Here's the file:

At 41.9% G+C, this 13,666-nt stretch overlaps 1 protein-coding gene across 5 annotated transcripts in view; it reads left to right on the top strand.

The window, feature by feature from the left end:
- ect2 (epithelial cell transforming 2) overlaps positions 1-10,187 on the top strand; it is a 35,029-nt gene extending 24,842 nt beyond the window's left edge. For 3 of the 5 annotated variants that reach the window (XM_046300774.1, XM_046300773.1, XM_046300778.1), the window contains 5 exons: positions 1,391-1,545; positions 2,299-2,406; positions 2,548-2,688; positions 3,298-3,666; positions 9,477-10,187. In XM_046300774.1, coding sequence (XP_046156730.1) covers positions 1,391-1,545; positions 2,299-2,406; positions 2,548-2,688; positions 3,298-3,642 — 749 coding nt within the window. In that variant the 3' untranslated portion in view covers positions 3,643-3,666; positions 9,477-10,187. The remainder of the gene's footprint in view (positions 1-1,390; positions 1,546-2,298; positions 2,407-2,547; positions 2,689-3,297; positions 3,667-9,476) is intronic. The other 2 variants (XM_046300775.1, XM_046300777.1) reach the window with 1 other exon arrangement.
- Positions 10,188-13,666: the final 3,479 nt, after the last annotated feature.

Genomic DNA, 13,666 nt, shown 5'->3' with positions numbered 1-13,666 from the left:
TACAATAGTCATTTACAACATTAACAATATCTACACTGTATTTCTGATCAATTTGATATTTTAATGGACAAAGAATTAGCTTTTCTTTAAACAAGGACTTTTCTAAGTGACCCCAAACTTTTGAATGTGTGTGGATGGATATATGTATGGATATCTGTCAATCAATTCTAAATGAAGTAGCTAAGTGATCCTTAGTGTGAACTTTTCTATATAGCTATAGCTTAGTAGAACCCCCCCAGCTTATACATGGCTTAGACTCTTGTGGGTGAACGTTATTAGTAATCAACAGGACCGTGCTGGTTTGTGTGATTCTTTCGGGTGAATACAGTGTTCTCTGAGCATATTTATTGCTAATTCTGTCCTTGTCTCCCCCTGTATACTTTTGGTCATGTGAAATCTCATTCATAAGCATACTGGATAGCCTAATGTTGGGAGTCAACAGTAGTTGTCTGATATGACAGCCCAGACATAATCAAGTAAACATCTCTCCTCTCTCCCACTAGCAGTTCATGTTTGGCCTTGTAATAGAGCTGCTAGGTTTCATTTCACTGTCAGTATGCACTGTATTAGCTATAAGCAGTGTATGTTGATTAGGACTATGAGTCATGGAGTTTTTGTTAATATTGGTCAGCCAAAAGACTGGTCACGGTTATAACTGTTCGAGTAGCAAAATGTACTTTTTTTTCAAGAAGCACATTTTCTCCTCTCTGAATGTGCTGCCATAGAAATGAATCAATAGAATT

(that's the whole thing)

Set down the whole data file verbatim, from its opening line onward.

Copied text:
At 41.9% G+C, this 13,666-nt stretch overlaps 1 protein-coding gene across 5 annotated transcripts in view; it reads left to right on the top strand.

The window, feature by feature from the left end:
- ect2 (epithelial cell transforming 2) overlaps positions 1-10,187 on the top strand; it is a 35,029-nt gene extending 24,842 nt beyond the window's left edge. For 3 of the 5 annotated variants that reach the window (XM_046300774.1, XM_046300773.1, XM_046300778.1), the window contains 5 exons: positions 1,391-1,545; positions 2,299-2,406; positions 2,548-2,688; positions 3,298-3,666; positions 9,477-10,187. In XM_046300774.1, coding sequence (XP_046156730.1) covers positions 1,391-1,545; positions 2,299-2,406; positions 2,548-2,688; positions 3,298-3,642 — 749 coding nt within the window. In that variant the 3' untranslated portion in view covers positions 3,643-3,666; positions 9,477-10,187. The remainder of the gene's footprint in view (positions 1-1,390; positions 1,546-2,298; positions 2,407-2,547; positions 2,689-3,297; positions 3,667-9,476) is intronic. The other 2 variants (XM_046300775.1, XM_046300777.1) reach the window with 1 other exon arrangement.
- Positions 10,188-13,666: the final 3,479 nt, after the last annotated feature.

Genomic DNA, 13,666 nt, shown 5'->3' with positions numbered 1-13,666 from the left:
TACAATAGTCATTTACAACATTAACAATATCTACACTGTATTTCTGATCAATTTGATATTTTAATGGACAAAGAATTAGCTTTTCTTTAAACAAGGACTTTTCTAAGTGACCCCAAACTTTTGAATGTGTGTGGATGGATATATGTATGGATATCTGTCAATCAATTCTAAATGAAGTAGCTAAGTGATCCTTAGTGTGAACTTTTCTATATAGCTATAGCTTAGTAGAACCCCCCCAGCTTATACATGGCTTAGACTCTTGTGGGTGAACGTTATTAGTAATCAACAGGACCGTGCTGGTTTGTGTGATTCTTTCGGGTGAATACAGTGTTCTCTGAGCATATTTATTGCTAATTCTGTCCTTGTCTCCCCCTGTATACTTTTGGTCATGTGAAATCTCATTCATAAGCATACTGGATAGCCTAATGTTGGGAGTCAACAGTAGTTGTCTGATATGACAGCCCAGACATAATCAAGTAAACATCTCTCCTCTCTCCCACTAGCAGTTCATGTTTGGCCTTGTAATAGAGCTGCTAGGTTTCATTTCACTGTCAGTATGCACTGTATTAGCTATAAGCAGTGTATGTTGATTAGGACTATGAGTCATGGAGTTTTTGTTAATATTGGTCAGCCAAAAGACTGGTCACGGTTATAACTGTTCGAGTAGCAAAATGTACTTTTTTTTCAAGAAGCACATTTTCTCCTCTCTGAATGTGCTGCCATAGAAATGAATCAATAGAATT